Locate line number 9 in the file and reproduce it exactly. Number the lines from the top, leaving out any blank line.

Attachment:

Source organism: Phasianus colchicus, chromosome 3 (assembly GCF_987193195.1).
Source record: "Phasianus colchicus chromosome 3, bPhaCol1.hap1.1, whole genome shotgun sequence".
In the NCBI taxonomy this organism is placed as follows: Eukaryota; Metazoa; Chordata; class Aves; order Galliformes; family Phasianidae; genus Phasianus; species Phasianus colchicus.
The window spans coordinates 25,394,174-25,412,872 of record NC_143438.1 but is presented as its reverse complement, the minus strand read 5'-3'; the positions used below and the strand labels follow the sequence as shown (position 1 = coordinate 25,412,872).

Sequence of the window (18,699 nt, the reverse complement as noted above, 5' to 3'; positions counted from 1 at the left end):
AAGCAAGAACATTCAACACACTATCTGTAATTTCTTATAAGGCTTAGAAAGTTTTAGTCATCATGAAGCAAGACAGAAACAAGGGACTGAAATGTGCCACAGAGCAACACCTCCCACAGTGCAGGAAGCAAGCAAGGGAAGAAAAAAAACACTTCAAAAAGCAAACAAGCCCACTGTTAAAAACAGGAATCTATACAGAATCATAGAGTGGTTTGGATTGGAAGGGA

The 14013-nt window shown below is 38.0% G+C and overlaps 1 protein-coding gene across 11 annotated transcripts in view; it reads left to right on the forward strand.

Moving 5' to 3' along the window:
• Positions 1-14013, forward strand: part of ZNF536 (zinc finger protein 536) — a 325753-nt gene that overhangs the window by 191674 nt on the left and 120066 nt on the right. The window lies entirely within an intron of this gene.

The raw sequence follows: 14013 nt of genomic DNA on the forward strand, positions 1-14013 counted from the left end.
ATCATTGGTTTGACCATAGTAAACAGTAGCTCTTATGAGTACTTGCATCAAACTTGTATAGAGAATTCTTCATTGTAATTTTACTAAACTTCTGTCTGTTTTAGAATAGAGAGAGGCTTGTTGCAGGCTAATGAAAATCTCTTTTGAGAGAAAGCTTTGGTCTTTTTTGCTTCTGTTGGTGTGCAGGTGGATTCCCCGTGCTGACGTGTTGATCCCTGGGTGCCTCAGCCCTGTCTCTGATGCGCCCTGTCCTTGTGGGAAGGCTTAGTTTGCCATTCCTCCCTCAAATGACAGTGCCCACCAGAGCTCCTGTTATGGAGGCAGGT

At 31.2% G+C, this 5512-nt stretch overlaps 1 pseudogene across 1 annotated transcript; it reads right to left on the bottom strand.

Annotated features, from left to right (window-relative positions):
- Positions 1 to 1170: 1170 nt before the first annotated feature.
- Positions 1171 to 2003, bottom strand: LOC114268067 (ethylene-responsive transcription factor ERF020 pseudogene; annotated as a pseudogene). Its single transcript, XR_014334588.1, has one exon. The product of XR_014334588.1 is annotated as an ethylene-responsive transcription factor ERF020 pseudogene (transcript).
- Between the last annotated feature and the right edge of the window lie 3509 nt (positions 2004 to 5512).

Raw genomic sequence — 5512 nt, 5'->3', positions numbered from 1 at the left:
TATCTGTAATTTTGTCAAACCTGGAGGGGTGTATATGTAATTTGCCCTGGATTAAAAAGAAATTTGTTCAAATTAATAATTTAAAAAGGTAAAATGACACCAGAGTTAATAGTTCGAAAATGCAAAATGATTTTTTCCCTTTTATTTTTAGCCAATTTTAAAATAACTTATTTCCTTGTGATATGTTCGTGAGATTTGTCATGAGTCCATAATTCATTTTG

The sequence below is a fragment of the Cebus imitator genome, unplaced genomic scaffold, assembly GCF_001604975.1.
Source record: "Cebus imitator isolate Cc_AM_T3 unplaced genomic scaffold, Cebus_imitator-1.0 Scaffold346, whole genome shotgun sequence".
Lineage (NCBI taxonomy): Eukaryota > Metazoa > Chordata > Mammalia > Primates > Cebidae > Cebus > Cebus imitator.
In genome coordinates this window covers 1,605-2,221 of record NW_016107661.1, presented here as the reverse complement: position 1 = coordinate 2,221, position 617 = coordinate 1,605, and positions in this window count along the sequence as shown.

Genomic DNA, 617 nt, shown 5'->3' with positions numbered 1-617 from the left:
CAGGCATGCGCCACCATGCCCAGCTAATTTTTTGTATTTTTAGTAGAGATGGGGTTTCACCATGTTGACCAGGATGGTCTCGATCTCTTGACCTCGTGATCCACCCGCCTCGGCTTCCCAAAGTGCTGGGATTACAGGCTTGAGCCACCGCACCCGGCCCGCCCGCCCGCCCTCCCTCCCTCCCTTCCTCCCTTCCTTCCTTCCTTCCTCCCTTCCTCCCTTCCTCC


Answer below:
• Positions 1-14013, forward strand: part of ZNF536 (zinc finger protein 536) — a 325753-nt gene that overhangs the window by 191674 nt on the left and 120066 nt on the right. The window lies entirely within an intron of this gene.